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Estimating Rock Strength of Moderately Fractured EDZ in Hard Rock Tunnels: Äspö Hard Rock Laboratory Open Access


Other title
excavation damage zone
rock strength
grain-based model
Type of item
Degree grantor
University of Alberta
Author or creator
Lu, Yun
Supervisor and department
Martin, Derek (Civil and Environmental Engineering)
Examining committee member and department
Joseph, Tim (Civil and Environmental Engineering, University of Alberta)
Fairhurst Charles (Civil, Environmental, Geo - Engineering, University of Minnesota)
Chalaturnyk, Rick (Civil and Environmental Engineering, University of Alberta)
Sego, Dave (Civil and Environmental Engineering, University of Alberta)
Jar, Ben (Mechanical Engineering, University of Alberta)
Department of Civil and Environmental Engineering
Geotechnical Engineering
Date accepted
Graduation date
Doctor of Philosophy
Degree level
Underground openings create various excavation-induced responses. The most noticeable response is the readily observed excavation damaged zone (EDZ) where the mechanical properties of the rock mass have been irreversibly altered, i.e., damaged. Within this damaged zone the stresses and displacements cannot be predicted using elastic theory. This damaged zone contains a region of reduced stresses and increased displacements and forms a rock mass ring that can contribute to the stability of the underground opening. This concept is well known and provided the stability of EDZ support ring is maintained, large underground excavations can be created at a great depth. However, predicting and quantifying the extent and properties of the rock mass mechanical damage that can occur in the EDZ has remained a challenge. The damage that occurs in the EDZ in typical strong rocks (ISRM Class R3 to R6) can be characterised as stress-induced and/or blast-induced fractures. These fractures can range from the millimetre to the metre scale. It is well known that the addition of cracks to a solid changes its mechanical properties and characteristics. Hence to quantify these changes both geometry and properties of the induced fractures must be known. Once these changes are quantified, the biggest challenge is translating these changes into rock mass mechanical properties. Recent developments with numerical methods have shown that discrete element modelling offers the most realistic methodology for estimating rock mass properties, provided the characteristics and geometry of the discrete fractures are known with confidence. The methodology, which has been termed as the Grain-based Model (GBM), can incorporate both intact blocks and discrete fractures. The GBM utilizes a voronoi tessellation scheme to simulate the microstructure of rocks by creating randomly composed blocks that are similar to the polygonal grains of intact rocks. The GBM can be calibrated to the conventional laboratory tests (UCS test, direct tension test and triaxial compression test) on intact rocks. It is shown that such calibration is not path dependent, i.e., calibrating to the direct tensile strength is able to predict the compressive strength. Once the GBM calibration with the intact properties was carried out, large-scale discrete fractures were added to the GBM to determine the effect of these fractures on the rock mass mechanical properties. To validate the GBM approach, several models were developed and the mechanical responses were compared to published results. The models increased in complexity from a single inclined fracture to two regular and uniformly spaced fracture sets. The responses from the GBM models were in good agreement with the results from the physical models. When the fractures are not uniformly spaced there is no simple means to establish the complex geometry of the fractures. At the Äspö Hard Rock Laboratory in Sweden, a unique experiment was carried out to establish the geometry of the excavation-induced and naturally occurring fractures found at the boundary of tunnel excavated by careful drill-and-blast technique. The fractures were measured at the mm scale. A methodology was developed to import the geometry of the fractures into the GBM. This model was then loaded to establish the mechanical properties. The results from the models were compared to the rock mass strength derived using the empirical Hoek-Brown failure criteria. The finding from the research demonstrates that the GBM and provides a reasonable approach to establish the rock mass strength at the tunnel scale. The methodology also provides an approach for establishing the effect of the blast-induced damage on the rock mass strength.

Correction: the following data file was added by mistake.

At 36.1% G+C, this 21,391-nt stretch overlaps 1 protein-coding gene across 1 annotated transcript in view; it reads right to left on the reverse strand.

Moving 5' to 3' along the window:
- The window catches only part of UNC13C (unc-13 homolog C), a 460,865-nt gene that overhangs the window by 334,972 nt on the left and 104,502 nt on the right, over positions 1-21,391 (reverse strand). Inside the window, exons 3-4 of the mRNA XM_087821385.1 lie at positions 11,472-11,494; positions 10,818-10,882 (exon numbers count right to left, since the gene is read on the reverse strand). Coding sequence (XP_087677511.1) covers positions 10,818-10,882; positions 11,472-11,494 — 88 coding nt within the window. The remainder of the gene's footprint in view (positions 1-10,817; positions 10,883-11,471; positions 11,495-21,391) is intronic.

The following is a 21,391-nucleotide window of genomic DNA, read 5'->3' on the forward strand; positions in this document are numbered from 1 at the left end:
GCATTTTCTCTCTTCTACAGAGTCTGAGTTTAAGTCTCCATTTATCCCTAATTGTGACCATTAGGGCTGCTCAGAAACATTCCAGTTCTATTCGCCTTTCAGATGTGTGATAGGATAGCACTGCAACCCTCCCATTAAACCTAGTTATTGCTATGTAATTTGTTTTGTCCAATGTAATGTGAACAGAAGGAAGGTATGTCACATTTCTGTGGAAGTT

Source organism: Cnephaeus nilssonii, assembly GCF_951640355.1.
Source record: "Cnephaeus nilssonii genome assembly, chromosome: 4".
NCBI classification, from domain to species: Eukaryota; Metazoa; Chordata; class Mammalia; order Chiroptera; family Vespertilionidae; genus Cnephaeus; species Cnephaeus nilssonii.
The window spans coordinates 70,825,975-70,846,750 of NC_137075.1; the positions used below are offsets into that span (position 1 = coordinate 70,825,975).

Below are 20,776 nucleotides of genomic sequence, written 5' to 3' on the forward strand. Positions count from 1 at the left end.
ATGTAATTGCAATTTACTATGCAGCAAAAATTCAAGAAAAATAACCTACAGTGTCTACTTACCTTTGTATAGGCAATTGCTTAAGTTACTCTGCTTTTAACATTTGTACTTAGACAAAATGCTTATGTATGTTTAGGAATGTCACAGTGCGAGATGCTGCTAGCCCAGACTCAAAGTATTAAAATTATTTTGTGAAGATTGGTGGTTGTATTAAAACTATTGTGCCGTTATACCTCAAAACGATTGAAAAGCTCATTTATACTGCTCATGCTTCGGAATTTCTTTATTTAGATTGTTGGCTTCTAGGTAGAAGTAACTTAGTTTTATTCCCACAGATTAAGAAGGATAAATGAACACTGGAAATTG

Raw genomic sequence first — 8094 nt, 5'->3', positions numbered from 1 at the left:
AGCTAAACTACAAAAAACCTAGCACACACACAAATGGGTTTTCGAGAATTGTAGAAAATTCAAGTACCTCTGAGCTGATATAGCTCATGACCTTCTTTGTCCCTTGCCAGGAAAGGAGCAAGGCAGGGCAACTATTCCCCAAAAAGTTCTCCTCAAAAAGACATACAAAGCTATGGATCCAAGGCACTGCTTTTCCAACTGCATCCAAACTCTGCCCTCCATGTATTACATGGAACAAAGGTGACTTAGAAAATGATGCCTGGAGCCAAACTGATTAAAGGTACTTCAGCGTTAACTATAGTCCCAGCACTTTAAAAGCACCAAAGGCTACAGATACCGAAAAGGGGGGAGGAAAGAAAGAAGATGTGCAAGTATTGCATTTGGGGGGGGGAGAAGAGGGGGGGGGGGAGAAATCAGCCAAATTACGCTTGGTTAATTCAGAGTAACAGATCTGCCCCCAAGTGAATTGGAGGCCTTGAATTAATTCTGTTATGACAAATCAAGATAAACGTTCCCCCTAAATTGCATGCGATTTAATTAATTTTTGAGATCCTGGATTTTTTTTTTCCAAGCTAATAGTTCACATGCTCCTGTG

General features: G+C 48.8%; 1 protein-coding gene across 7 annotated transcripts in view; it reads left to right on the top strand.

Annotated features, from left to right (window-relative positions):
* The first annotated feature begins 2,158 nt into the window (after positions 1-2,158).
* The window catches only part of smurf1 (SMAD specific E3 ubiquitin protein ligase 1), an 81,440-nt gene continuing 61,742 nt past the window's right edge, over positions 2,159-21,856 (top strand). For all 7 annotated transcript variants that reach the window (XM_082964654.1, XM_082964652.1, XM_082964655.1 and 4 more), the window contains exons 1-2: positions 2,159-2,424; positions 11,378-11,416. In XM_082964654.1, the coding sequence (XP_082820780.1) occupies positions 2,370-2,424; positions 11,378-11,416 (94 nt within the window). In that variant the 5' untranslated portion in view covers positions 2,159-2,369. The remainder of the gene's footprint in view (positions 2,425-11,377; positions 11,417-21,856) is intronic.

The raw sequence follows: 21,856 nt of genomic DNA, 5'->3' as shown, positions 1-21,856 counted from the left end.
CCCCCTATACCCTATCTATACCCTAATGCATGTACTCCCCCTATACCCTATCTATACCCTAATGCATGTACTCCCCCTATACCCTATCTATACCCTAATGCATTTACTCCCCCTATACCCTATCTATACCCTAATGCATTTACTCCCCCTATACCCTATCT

Permission is hereby granted to the University of Alberta Libraries to reproduce single copies of this thesis and to lend or sell such copies for private, scholarly or scientific research purposes only. Where the thesis is converted to, or otherwise made available in digital form, the University of Alberta will advise potential users of the thesis of these terms. The author reserves all other publication and other rights in association with the copyright in the thesis and, except as herein before provided, neither the thesis nor any substantial portion thereof may be printed or otherwise reproduced in any material form whatsoever without the author's prior written permission.
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